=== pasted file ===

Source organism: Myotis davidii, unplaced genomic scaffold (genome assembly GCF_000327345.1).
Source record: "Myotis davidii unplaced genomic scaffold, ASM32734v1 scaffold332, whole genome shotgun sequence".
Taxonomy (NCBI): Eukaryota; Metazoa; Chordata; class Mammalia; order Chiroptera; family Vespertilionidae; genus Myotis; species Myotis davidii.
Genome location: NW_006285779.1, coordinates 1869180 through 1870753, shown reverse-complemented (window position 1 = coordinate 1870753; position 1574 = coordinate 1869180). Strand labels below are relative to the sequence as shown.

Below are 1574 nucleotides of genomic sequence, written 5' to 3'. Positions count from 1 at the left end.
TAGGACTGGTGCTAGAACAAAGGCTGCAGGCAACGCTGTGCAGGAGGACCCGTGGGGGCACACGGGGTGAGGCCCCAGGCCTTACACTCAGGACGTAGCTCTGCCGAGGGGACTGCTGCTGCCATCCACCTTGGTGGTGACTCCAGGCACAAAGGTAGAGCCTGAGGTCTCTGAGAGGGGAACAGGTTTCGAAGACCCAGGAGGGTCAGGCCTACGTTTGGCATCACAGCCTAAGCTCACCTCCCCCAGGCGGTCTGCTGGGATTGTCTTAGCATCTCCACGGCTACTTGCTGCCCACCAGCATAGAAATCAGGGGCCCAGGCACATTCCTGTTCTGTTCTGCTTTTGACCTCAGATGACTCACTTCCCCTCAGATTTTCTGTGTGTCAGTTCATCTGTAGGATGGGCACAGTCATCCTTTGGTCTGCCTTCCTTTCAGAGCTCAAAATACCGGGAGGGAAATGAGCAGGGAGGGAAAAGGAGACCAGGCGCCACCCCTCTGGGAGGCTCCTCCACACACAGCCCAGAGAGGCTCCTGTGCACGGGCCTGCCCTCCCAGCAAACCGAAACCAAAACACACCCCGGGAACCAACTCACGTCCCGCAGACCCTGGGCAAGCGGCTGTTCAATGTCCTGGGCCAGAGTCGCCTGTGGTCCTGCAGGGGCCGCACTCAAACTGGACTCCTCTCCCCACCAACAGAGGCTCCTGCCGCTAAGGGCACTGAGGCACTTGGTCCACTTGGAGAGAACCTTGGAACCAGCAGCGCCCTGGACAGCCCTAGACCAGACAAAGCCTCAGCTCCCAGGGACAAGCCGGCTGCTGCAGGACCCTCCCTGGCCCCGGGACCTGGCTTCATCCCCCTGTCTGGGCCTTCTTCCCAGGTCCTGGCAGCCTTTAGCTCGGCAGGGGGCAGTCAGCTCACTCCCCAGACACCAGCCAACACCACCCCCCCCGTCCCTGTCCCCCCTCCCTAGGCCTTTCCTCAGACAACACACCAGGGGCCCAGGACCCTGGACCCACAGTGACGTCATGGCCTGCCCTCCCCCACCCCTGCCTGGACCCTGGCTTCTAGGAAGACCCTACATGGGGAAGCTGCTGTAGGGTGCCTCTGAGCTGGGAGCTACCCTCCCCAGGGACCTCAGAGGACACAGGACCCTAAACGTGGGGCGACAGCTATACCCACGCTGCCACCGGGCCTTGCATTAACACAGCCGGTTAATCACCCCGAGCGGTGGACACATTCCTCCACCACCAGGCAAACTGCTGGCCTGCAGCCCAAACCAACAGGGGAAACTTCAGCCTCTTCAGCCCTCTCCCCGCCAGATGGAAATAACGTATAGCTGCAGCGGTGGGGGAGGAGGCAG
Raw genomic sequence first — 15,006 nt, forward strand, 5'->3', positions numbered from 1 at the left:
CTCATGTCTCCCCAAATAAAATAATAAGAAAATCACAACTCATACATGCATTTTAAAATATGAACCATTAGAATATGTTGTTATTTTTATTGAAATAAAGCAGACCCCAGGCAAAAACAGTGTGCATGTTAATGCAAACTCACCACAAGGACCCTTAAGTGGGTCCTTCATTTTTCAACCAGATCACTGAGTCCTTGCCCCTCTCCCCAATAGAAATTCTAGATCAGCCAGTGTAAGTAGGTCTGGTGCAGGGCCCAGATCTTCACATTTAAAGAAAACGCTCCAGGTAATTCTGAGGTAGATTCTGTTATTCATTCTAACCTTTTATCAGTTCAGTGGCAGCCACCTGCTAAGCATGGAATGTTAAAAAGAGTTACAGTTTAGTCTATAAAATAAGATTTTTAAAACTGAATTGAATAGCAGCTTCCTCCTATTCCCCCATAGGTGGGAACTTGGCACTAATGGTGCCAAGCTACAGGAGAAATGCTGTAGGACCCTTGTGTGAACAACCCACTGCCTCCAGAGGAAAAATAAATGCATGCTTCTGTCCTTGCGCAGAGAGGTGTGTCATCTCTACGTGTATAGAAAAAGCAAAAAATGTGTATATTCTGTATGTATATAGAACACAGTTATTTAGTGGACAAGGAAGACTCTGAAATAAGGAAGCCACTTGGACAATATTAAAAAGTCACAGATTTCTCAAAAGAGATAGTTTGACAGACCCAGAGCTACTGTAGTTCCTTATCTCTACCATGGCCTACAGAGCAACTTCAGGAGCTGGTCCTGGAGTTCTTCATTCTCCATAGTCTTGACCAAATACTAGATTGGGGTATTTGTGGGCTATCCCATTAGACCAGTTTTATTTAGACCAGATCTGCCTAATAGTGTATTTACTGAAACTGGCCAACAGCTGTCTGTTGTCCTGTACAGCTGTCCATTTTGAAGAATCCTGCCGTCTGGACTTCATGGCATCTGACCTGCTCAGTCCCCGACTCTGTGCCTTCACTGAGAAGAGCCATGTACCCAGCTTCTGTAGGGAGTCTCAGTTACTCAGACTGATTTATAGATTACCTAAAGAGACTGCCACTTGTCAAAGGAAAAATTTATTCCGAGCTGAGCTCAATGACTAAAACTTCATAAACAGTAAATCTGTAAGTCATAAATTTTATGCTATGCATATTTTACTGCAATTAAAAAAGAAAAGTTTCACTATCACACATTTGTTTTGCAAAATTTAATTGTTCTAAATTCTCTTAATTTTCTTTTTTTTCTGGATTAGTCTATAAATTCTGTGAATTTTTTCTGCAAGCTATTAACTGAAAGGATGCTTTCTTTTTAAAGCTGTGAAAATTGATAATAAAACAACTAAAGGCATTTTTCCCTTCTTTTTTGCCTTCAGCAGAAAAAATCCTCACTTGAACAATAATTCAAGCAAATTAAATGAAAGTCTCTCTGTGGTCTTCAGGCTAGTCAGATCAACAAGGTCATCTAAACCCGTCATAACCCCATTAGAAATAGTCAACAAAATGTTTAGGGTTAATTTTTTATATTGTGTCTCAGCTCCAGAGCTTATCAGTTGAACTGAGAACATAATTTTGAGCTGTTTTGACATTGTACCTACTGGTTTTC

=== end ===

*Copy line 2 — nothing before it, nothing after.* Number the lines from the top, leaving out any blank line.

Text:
Source record: "Myotis davidii unplaced genomic scaffold, ASM32734v1 scaffold332, whole genome shotgun sequence".